And now, back at home, I am taking time to dive deep into silence that surrounds me, knowing that when I resurface it will be with a sense of renewal.

I have written before about the importance of solitude in my life, of taking time out to make sense of all that is in my head and of separating my self from my mad mental chatter. But lately, I have come to realise (yet again) just how essential it is for me to spend time in quiet contemplation. I have learned that if I don’t permit myself the time and space to be silent and still, I end up feeling a little like the poet Emily Dickinson — “out with Lanterns, looking for myself”.

For me, contemplation is linked, as ever, to my First Principles: words, music and food. There is something akin to healing for me in the act of writing, of making sense of my thoughts by creating something with words on a page. Similarly, I find solace in listening to music and to the timeless rituals of preparing food for my family — in both of these things I rediscover the rhythms that make my life more manageable, more meaningful.

Sh Unplug

Anne Lamott, telling it how it is.

Our lives these days are lived at such a frenetic pace, are filled with so many activities and events that it is easy to forget to unwind. To unplug.

We know that just about any electronic device we possess that suddenly stops working effectively will probably start working again if we reboot it, or let it recharge. But do we allow our selves this simple measure? Are we so focused on the future and driven by fear of missing out that we are forgetting to hit the refresh button on our lives? Do we remember to allocate time in our busy schedules for renewal? For revival?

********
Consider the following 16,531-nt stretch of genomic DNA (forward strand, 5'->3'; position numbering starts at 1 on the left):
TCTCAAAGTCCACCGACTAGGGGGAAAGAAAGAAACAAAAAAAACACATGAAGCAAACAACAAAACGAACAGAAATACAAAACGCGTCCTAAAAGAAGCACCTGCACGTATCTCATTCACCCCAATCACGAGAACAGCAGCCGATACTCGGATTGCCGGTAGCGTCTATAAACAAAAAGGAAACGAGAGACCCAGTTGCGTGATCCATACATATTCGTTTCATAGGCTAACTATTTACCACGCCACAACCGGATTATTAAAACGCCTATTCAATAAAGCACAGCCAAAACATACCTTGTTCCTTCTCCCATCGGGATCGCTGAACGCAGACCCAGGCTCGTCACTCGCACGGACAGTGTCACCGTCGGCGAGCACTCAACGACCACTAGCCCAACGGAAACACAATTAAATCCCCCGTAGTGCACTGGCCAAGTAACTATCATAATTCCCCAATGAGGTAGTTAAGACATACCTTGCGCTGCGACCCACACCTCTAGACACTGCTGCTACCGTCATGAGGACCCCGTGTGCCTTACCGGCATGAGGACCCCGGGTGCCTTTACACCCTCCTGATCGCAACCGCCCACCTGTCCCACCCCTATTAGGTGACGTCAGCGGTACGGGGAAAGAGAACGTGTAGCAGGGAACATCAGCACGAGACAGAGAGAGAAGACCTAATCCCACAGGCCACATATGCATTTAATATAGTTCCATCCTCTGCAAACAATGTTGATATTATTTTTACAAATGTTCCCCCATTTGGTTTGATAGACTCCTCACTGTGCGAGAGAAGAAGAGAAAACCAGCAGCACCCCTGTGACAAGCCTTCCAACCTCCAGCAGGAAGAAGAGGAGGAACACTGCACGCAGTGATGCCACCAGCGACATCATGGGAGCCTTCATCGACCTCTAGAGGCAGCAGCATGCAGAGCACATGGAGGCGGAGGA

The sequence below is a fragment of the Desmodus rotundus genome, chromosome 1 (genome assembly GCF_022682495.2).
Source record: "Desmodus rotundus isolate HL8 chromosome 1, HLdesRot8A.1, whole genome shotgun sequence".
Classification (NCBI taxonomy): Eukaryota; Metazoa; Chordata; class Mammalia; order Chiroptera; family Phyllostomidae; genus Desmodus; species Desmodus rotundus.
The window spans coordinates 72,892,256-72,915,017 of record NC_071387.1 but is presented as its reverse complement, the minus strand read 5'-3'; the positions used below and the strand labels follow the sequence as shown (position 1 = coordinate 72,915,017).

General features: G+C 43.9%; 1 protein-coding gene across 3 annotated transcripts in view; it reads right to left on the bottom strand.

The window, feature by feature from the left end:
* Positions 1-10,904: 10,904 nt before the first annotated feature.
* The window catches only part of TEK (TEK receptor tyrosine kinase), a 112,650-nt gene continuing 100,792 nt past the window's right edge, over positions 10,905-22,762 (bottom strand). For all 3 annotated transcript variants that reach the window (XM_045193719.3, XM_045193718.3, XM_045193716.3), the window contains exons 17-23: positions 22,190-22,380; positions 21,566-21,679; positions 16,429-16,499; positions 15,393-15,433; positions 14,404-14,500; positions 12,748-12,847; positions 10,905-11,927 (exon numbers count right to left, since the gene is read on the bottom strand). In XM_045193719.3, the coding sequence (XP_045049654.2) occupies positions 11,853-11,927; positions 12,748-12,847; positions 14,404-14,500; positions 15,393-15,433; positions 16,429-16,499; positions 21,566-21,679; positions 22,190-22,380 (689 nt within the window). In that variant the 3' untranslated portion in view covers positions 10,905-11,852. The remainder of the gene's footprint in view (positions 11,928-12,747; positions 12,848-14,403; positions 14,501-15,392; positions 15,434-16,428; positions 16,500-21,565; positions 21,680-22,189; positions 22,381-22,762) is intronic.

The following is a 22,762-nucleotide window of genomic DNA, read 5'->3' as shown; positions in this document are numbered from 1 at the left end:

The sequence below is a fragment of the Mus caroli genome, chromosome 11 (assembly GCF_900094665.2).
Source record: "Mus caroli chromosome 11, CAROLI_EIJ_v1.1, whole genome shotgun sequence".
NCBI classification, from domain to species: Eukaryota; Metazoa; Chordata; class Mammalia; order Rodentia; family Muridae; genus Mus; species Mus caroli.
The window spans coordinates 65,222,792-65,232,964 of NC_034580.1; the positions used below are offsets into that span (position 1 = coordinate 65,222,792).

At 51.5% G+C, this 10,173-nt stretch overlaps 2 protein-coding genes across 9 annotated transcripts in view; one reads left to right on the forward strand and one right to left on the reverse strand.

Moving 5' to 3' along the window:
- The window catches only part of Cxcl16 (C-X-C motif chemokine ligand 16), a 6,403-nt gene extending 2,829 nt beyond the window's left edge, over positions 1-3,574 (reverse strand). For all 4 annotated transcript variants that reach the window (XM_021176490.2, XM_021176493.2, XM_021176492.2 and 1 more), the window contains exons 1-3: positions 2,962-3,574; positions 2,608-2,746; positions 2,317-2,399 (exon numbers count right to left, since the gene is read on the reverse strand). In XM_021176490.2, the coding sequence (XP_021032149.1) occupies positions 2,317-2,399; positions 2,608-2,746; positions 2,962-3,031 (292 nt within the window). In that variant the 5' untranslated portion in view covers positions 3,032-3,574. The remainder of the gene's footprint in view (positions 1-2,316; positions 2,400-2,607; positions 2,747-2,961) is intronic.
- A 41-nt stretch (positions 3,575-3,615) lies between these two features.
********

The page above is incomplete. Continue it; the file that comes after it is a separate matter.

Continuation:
The philosopher Alain de Botton suggests that “anxiety grows from thoughts we haven’t given ourselves time to have”, and I suspect he is right. He also speaks of “our disrespect for thinking: someone sitting in a chair, gazing out of a window, always described as ‘doing nothing’.”

Sh shiny

Ahhh yes…the shiny things…

When did we all become human doings instead of human beings, to the point that appearing to be doing nothing is frowned upon or even scorned? And when will we come to treat quiet contemplation as being essential to our wellbeing?

When will we make space for silence?

Because it is on the other side of silence that I find my place in this world, my moral compass, and — more often than not — I manage to catch a glimpse of whatever shiny thing I might otherwise have missed.

On the other side of silence, I find my self.

 

 

Beyond the Bends

 

Pittwater

Pittwater and the Peninsula

This afternoon I took a lazy drive with my girls, wending our way up the Northern Beaches, heading beyond the Bends.

The sun is finally shining in Sydneytown after a week of relentless rain, and the temperature is on the rise too. Today we had no plans — just a vague idea about hopping in the car and driving north. And with The Bloke back at work and several more weeks of glorious summer ahead of us, that’s just what we did.

We cruised up the road, reveling in the beauty of the blue of the skies and the sea, taking it easy. One of the best things about summer holidays is not having to rush…

We stopped for lunch — burgers, because another great thing about the long summer break is getting to eat your main meal in the middle of the day if you feel like it — and then poked our heads into various shops before getting back into the car.